AMA [All Methods Agree]

This means that all the automatic chopping methods agree on the chopping ASMA [All Scanning Methods Agree] This means that all the methods that involve scans against known structures agree on the chopping assignment: ChopClose, HMM and CATHEDRAL.

SVT [Structurally Variable Tail]

This means that one or both of the ends consist of random coils which vary. Usually this is due to NMR structures having a number of solutions that differ significantly in these regions (see Chain in PDB Rasmol link).

Other Chopping Acronyms

CC [ChopClose]

This refers to the ChopClose algorithm.

CIP [Chain In PDB]

This is referring to Chain in PDB Rasmol.

COAF [Chopped Off As Fragment]

This refers to regions that might be chopped off as a fragment (rather than included as part of a domain). Example: “This might be COAF, but I don't think it should be”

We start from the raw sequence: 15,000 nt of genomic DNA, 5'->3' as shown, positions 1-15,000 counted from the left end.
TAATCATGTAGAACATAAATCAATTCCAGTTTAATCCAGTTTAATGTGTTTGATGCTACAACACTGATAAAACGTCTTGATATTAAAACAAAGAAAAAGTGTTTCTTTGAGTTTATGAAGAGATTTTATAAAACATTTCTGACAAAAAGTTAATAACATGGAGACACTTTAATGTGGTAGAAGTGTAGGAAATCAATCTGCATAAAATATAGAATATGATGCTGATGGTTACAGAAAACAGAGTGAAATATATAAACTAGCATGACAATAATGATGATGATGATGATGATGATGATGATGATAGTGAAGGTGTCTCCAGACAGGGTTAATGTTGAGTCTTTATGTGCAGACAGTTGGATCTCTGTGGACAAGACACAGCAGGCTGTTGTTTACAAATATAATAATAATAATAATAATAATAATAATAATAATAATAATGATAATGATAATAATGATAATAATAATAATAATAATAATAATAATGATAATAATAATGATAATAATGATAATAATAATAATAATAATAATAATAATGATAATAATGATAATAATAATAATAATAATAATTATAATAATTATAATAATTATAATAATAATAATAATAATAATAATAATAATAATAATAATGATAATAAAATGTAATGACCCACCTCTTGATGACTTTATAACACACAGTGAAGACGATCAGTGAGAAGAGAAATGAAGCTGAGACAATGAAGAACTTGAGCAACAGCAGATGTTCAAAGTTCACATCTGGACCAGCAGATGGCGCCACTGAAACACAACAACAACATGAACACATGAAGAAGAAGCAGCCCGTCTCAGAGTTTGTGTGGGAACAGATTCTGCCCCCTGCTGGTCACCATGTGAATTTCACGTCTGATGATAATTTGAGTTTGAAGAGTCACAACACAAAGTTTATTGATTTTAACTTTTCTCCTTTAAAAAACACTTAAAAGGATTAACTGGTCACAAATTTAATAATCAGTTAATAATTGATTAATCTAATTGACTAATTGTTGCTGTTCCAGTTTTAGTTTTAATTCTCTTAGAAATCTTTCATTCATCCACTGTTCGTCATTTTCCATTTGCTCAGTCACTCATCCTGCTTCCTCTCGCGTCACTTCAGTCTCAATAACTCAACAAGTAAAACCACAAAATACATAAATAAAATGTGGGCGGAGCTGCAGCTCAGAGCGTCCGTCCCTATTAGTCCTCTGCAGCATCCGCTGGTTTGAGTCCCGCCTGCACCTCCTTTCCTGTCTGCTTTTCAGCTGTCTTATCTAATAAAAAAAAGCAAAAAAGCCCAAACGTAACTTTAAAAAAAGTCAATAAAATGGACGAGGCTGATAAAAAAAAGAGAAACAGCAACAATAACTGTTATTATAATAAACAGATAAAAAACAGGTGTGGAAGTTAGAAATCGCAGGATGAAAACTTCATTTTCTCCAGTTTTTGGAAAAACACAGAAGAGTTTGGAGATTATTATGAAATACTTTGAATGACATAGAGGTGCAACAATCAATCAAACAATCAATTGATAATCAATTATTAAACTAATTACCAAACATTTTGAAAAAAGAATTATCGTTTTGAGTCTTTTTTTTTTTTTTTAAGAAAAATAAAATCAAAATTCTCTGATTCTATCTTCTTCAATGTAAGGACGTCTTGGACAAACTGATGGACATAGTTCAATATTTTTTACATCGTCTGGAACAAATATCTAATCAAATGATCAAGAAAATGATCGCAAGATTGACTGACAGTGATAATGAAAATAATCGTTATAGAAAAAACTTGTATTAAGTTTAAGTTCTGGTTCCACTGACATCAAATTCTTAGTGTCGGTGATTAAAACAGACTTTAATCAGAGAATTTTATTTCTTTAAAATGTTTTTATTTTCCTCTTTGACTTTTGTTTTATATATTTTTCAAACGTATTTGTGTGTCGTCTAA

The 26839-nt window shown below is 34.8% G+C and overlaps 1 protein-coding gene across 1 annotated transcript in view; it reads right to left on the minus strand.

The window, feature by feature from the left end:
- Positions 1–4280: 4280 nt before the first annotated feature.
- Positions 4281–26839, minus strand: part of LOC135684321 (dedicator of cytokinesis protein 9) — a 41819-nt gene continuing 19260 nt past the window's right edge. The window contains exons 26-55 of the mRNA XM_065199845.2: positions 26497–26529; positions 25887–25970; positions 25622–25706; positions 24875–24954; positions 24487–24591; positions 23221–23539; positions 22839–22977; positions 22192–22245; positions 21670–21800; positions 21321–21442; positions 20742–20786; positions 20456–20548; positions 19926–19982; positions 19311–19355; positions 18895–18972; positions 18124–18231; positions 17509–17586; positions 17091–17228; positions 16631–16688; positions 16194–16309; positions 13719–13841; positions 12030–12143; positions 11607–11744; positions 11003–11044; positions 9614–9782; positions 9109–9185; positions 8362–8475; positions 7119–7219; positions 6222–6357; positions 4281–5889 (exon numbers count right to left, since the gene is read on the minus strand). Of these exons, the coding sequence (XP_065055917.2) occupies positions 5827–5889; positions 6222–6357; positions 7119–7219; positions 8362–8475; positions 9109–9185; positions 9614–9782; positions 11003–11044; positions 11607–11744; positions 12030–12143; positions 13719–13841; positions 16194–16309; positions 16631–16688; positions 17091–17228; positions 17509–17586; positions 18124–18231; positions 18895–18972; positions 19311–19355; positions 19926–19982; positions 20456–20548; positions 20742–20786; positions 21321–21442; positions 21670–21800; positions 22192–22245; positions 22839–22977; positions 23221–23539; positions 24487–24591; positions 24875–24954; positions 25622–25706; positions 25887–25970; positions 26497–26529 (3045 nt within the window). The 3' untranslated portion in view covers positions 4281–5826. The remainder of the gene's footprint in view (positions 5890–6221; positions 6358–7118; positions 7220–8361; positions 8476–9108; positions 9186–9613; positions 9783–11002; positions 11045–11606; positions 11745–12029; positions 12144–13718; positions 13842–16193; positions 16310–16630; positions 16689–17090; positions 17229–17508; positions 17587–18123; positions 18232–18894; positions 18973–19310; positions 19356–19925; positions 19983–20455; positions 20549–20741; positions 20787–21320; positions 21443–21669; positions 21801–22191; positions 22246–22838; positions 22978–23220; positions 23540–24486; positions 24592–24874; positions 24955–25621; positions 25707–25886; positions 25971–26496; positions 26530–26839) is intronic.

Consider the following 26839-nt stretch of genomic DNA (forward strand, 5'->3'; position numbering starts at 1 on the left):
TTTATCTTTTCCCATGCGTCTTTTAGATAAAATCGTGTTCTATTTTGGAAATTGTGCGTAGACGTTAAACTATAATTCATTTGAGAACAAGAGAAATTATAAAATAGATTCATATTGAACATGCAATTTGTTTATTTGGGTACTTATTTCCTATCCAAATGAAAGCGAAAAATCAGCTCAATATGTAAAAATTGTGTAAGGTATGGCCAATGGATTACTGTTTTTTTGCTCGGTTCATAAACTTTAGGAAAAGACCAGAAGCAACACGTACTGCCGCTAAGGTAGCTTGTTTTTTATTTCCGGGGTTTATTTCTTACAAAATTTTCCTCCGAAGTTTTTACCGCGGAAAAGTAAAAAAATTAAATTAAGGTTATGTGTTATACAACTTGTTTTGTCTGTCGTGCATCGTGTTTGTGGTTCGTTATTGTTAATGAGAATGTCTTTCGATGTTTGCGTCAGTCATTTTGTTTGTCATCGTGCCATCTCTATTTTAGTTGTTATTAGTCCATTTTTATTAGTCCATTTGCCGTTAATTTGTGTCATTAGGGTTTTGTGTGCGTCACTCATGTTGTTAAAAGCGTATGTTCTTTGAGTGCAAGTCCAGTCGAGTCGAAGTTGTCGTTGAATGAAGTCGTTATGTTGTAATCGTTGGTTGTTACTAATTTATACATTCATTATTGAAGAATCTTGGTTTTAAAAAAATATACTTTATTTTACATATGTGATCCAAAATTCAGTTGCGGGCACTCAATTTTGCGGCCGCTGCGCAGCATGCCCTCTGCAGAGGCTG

MCD [Multi-chain Domain]

A domain composed of segments from multiple different chains. CATH cannot handle such domains so the best we can do is to chop into the different parts of the domain in the different chains.

IDS [Incomplete Domain Structure]

This refers to a domain which is a clear structural unit but that is missing many of its residues, as a result of the experimental method. Such domains are typically not integrated into CATH to avoid the build-up of fragmented structures, which may in turn affect future HMM quality, for example.

If in doubt…

If you are still unsure how to chop the protein chain, please add the PDB id to a list of cases to go through with me (Vaishali email and move onto the next one.

Happy domain chopping !!!!